The following commentary comes from an independent investor or market observer as part of TheStreet's guest contributor program, which is separate from the company's news coverage.
By Carla Pasternak
NEW YORK (StreetAuthority) -- You've likely relied on this measure of dividend safety countless times: the earnings payout ratio.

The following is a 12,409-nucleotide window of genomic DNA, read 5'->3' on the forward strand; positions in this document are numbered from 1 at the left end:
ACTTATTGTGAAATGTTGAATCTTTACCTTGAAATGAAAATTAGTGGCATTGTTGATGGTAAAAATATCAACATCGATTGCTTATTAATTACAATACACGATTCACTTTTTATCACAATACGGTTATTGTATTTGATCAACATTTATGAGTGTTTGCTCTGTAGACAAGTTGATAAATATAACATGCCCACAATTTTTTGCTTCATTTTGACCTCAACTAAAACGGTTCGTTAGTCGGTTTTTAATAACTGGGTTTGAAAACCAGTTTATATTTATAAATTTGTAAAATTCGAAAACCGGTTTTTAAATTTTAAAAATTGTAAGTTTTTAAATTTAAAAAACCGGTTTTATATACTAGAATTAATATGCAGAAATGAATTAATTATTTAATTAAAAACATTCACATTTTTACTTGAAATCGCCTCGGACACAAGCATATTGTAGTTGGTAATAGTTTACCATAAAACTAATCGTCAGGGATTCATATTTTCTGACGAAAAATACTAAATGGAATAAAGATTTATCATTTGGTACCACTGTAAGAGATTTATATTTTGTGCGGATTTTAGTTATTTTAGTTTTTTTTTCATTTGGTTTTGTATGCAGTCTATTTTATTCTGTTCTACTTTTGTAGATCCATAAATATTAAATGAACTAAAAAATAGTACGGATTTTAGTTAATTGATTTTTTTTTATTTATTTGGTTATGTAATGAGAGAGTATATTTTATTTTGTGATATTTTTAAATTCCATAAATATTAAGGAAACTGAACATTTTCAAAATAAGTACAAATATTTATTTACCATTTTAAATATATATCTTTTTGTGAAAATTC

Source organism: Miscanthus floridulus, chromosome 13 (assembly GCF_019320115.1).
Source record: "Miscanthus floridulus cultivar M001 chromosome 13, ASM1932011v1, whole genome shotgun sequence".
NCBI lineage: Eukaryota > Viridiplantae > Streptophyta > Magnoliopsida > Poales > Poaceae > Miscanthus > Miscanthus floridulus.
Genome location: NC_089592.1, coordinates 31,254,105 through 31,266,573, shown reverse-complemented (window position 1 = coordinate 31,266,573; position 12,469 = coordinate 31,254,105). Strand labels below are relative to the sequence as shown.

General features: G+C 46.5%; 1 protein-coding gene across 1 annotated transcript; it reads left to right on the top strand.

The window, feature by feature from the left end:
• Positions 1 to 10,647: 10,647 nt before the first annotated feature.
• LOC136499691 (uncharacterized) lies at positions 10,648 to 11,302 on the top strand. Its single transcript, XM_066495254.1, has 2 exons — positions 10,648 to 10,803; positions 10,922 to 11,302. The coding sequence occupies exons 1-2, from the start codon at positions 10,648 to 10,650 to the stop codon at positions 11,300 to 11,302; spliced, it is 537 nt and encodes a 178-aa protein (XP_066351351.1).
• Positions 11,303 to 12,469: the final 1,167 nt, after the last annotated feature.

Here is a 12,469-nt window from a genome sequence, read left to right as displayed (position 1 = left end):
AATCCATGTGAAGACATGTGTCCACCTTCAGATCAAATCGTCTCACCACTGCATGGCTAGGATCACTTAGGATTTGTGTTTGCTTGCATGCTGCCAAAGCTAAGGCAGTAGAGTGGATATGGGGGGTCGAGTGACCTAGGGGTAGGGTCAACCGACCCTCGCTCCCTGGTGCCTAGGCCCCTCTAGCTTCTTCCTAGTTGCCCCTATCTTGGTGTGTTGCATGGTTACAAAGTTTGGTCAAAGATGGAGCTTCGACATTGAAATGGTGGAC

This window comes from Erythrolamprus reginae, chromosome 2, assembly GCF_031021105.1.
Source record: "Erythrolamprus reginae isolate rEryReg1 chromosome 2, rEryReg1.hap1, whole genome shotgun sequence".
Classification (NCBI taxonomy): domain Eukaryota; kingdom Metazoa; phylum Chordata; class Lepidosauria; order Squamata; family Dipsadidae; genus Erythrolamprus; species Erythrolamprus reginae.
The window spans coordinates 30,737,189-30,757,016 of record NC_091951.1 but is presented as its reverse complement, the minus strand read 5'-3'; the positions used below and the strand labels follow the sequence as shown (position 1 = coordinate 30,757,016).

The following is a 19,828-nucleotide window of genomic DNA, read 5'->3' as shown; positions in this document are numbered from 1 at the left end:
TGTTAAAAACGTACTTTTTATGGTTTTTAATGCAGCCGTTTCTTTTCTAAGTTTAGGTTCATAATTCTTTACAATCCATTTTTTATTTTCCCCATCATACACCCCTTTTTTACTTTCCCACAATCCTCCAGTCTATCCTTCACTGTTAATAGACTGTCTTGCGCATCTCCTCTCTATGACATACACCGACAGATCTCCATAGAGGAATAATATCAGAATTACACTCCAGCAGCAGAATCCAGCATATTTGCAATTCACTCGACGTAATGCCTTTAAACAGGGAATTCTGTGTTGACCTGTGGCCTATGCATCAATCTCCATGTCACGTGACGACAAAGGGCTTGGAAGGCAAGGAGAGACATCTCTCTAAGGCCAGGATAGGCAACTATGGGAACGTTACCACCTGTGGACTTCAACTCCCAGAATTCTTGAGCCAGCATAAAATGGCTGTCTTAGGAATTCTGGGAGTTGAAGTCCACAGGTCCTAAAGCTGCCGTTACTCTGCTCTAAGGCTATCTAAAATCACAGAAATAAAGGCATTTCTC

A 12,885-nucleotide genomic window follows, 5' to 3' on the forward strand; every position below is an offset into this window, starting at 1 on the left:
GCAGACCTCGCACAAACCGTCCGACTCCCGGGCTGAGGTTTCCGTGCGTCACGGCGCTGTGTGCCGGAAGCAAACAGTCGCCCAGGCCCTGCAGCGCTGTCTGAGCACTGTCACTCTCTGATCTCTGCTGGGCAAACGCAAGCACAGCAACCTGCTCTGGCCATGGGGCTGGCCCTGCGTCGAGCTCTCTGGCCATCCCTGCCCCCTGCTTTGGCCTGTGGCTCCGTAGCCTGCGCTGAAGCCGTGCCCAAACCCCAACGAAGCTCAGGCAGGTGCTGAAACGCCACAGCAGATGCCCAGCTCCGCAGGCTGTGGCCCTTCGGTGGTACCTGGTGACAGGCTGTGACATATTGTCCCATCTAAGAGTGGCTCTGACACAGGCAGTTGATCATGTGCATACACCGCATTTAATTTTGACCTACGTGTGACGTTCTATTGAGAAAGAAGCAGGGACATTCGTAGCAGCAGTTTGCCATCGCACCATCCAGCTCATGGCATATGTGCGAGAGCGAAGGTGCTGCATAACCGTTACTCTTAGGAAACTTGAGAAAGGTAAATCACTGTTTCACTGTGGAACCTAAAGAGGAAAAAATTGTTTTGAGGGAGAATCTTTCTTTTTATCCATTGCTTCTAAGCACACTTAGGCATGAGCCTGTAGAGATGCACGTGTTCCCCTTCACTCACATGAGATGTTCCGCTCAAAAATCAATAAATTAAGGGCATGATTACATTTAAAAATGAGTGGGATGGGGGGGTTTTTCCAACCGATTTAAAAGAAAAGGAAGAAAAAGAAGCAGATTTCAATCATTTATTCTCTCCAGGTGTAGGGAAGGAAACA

The ratio shows the portion of earnings paid out in dividends. If a company earns $1 per share during the year and pays out 50 cents per share, the payout ratio is 50%. This is considered a sustainable payout ratio because it leaves a cushion if earnings fall, and room to grow the dividend if earnings rise.This ratio is deceptively simple. If you look deeper, you'll see some cracks. Dividends are paid in cash. But earnings are not cash. Earnings are an accounting device. They are the net income that results from matching revenue with expenses in the same period. The actual cash that's received or paid may come later. For example, AT&T (T) reported $94 billion in revenue for the first nine months of 2011. But $13 billion of that consisted of accounts receivable, meaning services were rendered during the period but no cash payment was received for them. Still, a portion of those accounts receivable ultimately made its way to earnings. Earnings can be a useful proxy for cash and the earnings payout ratio is a handy tool for many companies. But the difference between earnings (or net income) and the actual cash that pays your dividend is especially great for most high-yield companies. And that limits the usefulness of the earnings payout ratio. In AT&T's latest earnings statement, for example, depreciation expenses chopped $14 billion from the last nine months of earnings. But depreciation is a non-cash expense. It simply shows that AT&T's fixed assets -- its wireless and landline networks and equipment -- are losing value from wear and tear, aging, or technology changes. AT&T is not alone. Most high-yield stocks can pay out big dividends because they generate huge amounts of cash flow year after year from fixed assets -- pipelines, shopping centers, oil tankers. These assets lose value as they age, so they generate a lot of depreciation expense. This expense cuts into earnings but doesn't affect the safety of your dividends.
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